Saturday, June 28, 2014

thoughts of the day

1. my health and fitness app may have a few things in common with the fictional mean god in my head

Good morning, internet. I have been counting the minutes till this morning for about two weeks now. We spent last weekend on a short, lovely trip to the Bay Area for our friend Mikko’s dance party—sort of a fortieth birthday party, sort of a mini summer camp, sort of a party to tell all his friends and family members how much he loved them (a small piece of me was like, Is this the part where Mikko tells us he has an incurable disease? Luckily, there was no such part).

Everybody dance now. NOW!
Mikko, Chris and AK dance so good they're blurry.
We also got to see Pedro and Stephen’s new West Oakland flat. We’re so sad that they’re not in L.A. anymore, but at least they were courteous enough to move to the one city where ninety percent of our non-L.A. friends seem to have congregated. I love me some one-stop shopping.

West Oakland walk with Sugar the sweetheart pit bull.
But we left for Oakland right after work last Friday, and returned right before work Monday, and I DO NOT DO WELL with so little downtime. Tuesday night I had a little OCD meltdown, in which I became certain that my thoughts could determine the future: Wasn’t it true that I was ungrateful for my health and good fortune? Didn’t my continued grouchiness about lack-of-baby mean Fictional Mean God* would punish me by not getting me a baby? Shouldn’t I stop caring about a baby, so that I could get a baby? (Fictional Mean God is, apparently, easily tricked.)

Friday I drank a smoothie that was mostly half-and-half and ate too many potato chips and cookies at a free concert at the Levitt Pavilion, and even if you show relative restraint by not eating the whole bag, your health and fitness app will still tell you that you’re a thousand calories over what you should be eating.

Throughout the week I exchanged hyper-sensitive emails with my hyper-sensitive bff. We totally sensitived-out on each other.

Every night I self-soothed with My Big Fat American Gypsy Wedding, which is a pretty awesome show about a culture whose main tenet (according to the show) is dressing like a trashy whore in order to demonstrate your uber-virginity.

I live in the Venn diagram between this and RuPaul's Drag Race.
At no time did I write a lick of fiction. I felt my soul erode accordingly.

So that was my week.

2. i’m resisting the temptation to make a list of resolutions for my second year after cancer treatment, because it would be all the same shit anyway

It’s been exactly one year since I finished cancer treatment. The year has sped by, as years do once you’re over thirty. Sometimes I feel like, That’s so weird that I had cancer that one time. Other times it feels defining—a distinct before and after point. I feel like Homeboy wouldn’t make nearly as much sense to me if I hadn’t gone through what I’ve gone through in the past four years. I’m glad I work there because it makes my internal change external and more permanent.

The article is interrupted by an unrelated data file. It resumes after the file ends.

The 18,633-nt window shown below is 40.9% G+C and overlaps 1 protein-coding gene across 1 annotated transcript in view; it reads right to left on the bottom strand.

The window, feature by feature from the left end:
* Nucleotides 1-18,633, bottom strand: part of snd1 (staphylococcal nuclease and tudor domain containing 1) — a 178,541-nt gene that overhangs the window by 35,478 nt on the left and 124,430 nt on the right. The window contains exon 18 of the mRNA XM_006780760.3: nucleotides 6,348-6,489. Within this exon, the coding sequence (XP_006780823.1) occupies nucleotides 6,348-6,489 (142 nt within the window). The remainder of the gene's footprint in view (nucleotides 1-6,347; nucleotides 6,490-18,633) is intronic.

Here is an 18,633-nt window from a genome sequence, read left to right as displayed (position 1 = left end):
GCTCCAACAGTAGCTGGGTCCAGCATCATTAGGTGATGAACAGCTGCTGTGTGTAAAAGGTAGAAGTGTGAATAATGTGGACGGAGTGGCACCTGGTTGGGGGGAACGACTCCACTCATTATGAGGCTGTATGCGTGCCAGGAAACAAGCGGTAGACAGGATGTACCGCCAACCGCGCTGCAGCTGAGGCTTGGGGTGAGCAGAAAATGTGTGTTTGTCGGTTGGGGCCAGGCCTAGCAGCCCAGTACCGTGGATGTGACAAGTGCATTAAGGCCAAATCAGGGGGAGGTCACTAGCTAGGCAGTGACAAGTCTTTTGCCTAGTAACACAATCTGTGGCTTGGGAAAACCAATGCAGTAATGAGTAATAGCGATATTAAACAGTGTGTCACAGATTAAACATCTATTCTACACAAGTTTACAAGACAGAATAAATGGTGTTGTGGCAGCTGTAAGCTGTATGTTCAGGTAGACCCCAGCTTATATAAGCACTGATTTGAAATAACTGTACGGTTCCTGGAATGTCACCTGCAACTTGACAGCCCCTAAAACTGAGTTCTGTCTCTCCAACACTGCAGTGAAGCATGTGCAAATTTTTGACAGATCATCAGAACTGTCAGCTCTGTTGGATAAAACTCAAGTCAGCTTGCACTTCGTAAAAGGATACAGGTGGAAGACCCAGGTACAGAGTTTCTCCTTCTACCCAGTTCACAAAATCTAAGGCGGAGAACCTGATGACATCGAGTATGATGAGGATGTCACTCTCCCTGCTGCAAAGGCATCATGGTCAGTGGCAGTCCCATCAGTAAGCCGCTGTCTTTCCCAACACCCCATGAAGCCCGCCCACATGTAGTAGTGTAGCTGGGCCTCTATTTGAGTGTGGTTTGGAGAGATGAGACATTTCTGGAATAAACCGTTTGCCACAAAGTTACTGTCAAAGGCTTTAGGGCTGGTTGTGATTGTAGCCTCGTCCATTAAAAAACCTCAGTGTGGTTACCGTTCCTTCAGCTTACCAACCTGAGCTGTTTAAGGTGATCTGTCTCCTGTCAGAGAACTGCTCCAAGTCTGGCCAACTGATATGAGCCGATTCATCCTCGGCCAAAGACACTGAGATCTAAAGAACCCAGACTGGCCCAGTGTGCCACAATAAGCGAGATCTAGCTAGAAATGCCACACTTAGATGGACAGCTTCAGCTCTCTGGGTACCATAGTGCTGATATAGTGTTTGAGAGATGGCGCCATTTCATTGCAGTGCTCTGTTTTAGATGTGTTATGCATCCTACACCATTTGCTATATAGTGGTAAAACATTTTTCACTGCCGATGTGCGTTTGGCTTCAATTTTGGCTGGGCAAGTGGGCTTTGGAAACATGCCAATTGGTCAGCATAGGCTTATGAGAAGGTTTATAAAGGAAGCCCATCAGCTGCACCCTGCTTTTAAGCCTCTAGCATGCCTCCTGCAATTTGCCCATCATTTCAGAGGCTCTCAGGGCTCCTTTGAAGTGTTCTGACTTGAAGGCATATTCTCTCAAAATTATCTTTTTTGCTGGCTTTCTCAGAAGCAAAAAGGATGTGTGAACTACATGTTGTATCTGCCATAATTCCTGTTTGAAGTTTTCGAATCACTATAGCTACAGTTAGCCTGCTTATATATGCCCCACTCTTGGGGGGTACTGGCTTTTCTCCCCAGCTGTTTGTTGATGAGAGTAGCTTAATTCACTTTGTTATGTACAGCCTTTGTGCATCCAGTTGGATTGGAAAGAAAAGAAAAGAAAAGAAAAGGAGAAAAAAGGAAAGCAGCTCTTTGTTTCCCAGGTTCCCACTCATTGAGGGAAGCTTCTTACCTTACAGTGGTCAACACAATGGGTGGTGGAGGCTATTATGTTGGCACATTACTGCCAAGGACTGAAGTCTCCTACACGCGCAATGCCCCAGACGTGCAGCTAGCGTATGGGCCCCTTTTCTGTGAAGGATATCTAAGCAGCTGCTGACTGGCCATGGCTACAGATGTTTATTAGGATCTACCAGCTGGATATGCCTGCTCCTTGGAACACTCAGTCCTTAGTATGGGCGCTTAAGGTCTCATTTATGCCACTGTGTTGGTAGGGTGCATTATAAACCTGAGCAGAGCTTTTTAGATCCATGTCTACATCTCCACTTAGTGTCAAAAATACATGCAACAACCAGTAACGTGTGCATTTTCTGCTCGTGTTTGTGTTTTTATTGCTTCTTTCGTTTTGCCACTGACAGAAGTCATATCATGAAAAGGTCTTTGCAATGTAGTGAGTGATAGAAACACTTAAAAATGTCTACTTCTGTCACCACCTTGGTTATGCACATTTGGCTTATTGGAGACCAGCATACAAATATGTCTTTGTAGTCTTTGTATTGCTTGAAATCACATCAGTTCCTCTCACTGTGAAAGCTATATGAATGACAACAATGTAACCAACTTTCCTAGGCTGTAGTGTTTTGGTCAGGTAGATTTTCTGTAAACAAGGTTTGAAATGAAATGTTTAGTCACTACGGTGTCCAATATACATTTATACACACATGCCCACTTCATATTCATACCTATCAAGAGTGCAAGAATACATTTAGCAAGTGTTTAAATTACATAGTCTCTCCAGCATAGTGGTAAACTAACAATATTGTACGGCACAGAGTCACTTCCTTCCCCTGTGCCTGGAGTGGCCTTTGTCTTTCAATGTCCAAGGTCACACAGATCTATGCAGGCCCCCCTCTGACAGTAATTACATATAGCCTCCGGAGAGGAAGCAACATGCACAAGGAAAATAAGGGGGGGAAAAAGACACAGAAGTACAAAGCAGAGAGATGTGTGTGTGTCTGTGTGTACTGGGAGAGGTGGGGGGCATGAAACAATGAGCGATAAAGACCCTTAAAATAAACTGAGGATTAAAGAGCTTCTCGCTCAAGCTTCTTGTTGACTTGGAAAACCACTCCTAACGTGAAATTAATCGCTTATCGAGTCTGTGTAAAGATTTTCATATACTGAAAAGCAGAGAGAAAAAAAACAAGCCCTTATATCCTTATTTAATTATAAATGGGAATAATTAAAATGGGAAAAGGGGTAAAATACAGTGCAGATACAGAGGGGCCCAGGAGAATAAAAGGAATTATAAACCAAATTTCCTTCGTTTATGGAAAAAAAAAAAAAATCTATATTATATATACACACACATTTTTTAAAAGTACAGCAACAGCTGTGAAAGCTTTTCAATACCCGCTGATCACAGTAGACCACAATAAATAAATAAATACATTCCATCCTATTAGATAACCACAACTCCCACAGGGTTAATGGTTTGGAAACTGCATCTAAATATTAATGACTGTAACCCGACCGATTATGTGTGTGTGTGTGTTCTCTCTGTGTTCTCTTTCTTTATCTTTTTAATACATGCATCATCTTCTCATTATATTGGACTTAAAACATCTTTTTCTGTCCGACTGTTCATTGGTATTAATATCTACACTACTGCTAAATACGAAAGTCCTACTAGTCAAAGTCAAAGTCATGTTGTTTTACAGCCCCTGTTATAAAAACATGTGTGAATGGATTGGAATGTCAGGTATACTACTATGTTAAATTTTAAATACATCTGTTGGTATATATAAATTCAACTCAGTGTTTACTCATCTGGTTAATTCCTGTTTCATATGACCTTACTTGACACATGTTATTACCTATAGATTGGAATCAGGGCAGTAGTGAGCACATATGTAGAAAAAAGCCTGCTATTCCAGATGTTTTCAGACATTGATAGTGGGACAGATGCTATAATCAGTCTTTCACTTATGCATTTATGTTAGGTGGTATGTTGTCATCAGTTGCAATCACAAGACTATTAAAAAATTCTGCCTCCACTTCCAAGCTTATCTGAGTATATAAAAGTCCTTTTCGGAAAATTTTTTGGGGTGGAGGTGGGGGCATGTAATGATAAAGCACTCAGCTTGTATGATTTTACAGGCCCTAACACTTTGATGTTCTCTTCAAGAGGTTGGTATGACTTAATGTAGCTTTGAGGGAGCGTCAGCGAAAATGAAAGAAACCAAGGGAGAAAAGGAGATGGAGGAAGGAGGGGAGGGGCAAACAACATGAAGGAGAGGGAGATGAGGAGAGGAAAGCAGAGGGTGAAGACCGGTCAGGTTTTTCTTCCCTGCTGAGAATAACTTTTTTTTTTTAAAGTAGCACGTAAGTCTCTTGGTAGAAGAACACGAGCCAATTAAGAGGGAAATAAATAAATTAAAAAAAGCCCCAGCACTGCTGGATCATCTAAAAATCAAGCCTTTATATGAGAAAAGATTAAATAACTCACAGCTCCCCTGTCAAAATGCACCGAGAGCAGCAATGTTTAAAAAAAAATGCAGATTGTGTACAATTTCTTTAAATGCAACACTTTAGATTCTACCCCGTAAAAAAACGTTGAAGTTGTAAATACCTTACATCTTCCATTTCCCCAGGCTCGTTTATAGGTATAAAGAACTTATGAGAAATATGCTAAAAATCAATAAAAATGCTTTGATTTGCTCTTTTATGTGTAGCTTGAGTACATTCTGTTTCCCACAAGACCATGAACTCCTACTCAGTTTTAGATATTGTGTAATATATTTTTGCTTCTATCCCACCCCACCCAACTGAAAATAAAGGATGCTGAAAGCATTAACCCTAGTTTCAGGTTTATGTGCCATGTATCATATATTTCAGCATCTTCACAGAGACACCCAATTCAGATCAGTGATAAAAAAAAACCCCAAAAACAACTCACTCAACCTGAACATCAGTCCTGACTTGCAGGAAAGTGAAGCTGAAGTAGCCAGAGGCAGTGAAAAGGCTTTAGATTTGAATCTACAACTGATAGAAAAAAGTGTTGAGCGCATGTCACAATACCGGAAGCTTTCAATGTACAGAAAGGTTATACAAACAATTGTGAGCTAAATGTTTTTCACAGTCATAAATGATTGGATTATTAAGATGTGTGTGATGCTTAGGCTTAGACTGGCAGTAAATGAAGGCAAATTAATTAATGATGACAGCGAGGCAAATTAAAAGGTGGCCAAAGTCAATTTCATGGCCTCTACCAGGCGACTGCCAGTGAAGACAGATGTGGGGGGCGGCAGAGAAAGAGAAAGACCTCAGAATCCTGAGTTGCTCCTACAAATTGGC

Last night co-worker Kendra’s boyfriend Rob was pondering what he might say if he was called upon to share a Thought of the Day, which is how Homeboy kicks off each morning—with a mini sermon from a staff member. He had a lot of the same questions that I would have had as an early-thirties youngster like him: How am I supposed to have anything important to say to people who’ve had much harder lives than I have?

He used the words “us” and “them,” not unkindly.

Employment Services Director Jose gives his Thought of the Day. This guy always has me scrambling for my notebook.
Homeboy’s whole point is that there is no us and them. Yes, some people have had way more than their fair share of struggle, and it’s affected their lives in major ways. The idea isn’t to put a blanket “we’re all the same inside!” band-aid on real injustice. It’s more to understand that experience shapes us all, and we can help each other to have more good experiences and fewer shitty ones by naming and honoring struggle, and moving forward with humor and grace (or at least awkward grace).

Even among white, middle-class, educated staff members, there are those who know what it’s like to scrape the bottom of their purse for stray cocaine dust.** Or have a parent they will never, ever please. Or just (“just”) get super depressed and lose all hope.

Sometimes I think the “us” is people who get trauma and the “them” is people who don’t, even though I should know better.

Sometimes I get mad at myself for not being where I should be—there have been chocolate binges this year, even though I thought I was beyond them, although they’ve been fewer; there hasn’t been a baby or a completed third draft of my YA novel.

Sometimes I am almost able to just be. I am truly grateful for the opportunity to keep trying.


*I mean, I think Mean God is fictional, created by the dark forces in my head. I believe in Love God, if not his-her power or inclination to reward me for my goodness.

**I don’t know if that’s literally true; I borrowed the image from the amazing poet Allison Benis White. But we have more than a few proud (by which I mean humble) AA/NA folks in our ranks.

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